Eligibility criteria for that game will be released later in the year Clarke said, with a view to encompassing as many players as possible.
    Question Mark!

    How can a state of origin concept possibly vary the number of players they "encompass" with eligibility criteria? Surely that's just a way for NSW and Qld to claim every player who has ever donned a jersey in the country.

    Before you complain, I know they already do this, but this sounds like a method of codifying it.

    I wonder how this could possibly be used as a method to boost the Rebels (apart from maybe NSW/Qld stars will be more likely to go to Coronaville if they know they can still play for "home" in the origin.

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    Quote Originally Posted by GIGS20 View Post
    Question Mark!

    How can a state of origin concept possibly vary the number of players they "encompass" with eligibility criteria? Surely that's just a way for NSW and Qld to claim every player who has ever donned a jersey in the country.

    Before you complain, I know they already do this, but this sounds like a method of codifying it.
    Yeah. Must say I am not a fan of SotU.

    Quote Originally Posted by GIGS20 View Post
    I wonder how this could possibly be used as a method to boost the Rebels (apart from maybe NSW/Qld stars will be more likely to go to Coronaville if they know they can still play for "home" in the origin.
    It could be the plan.

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    Am I correct in saying no more NRC?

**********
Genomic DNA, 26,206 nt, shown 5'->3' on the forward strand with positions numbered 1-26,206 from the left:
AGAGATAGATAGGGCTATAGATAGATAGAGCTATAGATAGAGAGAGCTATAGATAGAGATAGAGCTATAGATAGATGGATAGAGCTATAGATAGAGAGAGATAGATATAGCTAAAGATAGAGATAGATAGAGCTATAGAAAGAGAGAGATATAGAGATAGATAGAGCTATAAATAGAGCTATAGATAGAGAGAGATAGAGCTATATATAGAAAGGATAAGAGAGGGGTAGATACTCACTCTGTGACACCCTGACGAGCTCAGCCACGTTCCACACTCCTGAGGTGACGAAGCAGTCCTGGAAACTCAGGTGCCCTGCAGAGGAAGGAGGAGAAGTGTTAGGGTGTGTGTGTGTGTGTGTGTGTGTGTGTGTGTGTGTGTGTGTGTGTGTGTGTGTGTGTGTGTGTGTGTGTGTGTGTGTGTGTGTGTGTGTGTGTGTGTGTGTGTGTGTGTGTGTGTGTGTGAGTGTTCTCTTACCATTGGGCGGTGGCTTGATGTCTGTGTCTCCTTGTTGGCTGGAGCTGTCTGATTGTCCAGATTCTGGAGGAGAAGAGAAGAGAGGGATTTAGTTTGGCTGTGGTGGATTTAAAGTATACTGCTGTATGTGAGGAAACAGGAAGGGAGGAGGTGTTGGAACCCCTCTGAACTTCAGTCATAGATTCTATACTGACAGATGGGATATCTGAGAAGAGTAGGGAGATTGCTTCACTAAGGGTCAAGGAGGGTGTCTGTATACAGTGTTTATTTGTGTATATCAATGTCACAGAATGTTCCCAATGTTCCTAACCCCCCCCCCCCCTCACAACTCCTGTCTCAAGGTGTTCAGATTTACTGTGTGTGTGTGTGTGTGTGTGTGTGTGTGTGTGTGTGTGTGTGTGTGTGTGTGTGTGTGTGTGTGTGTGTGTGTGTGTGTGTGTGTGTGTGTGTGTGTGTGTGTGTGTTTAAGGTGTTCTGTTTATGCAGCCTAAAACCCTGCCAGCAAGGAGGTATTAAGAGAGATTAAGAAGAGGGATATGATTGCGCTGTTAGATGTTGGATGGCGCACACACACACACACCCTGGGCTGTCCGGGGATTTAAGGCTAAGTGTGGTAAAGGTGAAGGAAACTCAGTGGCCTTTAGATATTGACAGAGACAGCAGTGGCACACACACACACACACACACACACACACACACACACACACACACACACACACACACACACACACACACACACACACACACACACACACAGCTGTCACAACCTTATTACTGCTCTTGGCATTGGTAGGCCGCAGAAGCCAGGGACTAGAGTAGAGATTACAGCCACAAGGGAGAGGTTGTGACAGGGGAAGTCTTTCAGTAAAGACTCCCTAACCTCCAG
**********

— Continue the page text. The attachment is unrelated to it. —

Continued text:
Sounds like NSW and QLD have walked in with a shopping list and got everything they want - state of origin, club championship (which will be basically the big shute shield and hospital cup teams plus 1 club from ACT, Melbourne and Perth)

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    I am so bored of all this posturing from the snake oil salesmen at RA.

    I really, really don’t want the Force to have to go back to being the east coast’s poor cousin and whipping boy again.

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    Quote Originally Posted by Jeansyjive View Post
    Am I correct in saying no more NRC?

    Sounds like NSW and QLD have walked in with a shopping list and got everything they want - state of origin, club championship (which will be basically the big shute shield and hospital cup teams plus 1 club from ACT, Melbourne and Perth)
    True. State of Origin - Nah. Also that 1 club from ACT, Melbourne and Perth is not going to work for us. The cost for the one winning local club just in flying would be massive.

    I wonder if some form of GRR can continue instead?

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    Some other detail from Tom Decent: